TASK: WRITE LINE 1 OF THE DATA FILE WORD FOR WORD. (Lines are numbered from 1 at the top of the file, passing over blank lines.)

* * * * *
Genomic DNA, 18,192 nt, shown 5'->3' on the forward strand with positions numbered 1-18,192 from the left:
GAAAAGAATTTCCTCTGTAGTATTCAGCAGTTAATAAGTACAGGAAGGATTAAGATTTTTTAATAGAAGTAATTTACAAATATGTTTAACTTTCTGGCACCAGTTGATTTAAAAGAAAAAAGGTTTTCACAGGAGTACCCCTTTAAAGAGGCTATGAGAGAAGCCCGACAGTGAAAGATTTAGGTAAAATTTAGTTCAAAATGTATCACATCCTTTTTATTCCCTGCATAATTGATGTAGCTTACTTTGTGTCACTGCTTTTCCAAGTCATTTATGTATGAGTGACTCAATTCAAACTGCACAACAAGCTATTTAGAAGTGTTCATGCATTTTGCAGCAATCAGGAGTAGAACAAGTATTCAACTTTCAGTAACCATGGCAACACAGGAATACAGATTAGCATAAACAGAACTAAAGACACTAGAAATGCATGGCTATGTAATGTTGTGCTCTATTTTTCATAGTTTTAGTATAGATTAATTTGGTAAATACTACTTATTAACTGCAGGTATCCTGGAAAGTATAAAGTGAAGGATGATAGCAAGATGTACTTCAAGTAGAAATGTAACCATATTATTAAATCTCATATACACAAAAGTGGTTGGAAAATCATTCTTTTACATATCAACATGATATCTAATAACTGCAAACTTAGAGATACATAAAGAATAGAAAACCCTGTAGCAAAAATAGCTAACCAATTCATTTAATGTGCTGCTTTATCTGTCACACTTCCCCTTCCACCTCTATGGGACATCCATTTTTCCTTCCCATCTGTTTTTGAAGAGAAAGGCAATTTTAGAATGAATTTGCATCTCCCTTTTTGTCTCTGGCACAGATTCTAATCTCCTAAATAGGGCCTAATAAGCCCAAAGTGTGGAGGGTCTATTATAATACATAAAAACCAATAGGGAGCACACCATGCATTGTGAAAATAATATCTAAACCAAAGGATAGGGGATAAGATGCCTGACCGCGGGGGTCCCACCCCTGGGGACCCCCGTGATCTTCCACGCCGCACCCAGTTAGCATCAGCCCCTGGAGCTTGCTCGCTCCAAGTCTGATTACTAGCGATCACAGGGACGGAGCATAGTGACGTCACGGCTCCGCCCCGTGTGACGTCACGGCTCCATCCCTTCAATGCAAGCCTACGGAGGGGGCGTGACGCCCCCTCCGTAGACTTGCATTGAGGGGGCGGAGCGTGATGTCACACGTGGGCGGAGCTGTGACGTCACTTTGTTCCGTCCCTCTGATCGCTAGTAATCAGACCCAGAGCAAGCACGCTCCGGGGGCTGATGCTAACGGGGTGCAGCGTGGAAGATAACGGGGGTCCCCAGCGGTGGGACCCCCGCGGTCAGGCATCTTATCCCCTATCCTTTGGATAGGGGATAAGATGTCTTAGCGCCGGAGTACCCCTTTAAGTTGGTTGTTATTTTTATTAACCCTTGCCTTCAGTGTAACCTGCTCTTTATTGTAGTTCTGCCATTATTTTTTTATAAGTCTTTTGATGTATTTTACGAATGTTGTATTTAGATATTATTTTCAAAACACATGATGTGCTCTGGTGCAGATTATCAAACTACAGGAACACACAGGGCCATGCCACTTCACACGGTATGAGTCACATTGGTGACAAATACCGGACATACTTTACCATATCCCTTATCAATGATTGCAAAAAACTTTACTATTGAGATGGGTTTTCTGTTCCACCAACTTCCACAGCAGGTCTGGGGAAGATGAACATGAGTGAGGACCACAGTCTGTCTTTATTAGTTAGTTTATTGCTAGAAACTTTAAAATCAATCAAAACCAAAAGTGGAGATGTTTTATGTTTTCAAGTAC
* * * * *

Genomic DNA, 18,192 nt, shown 5'->3' on the forward strand with positions numbered 1-18,192 from the left: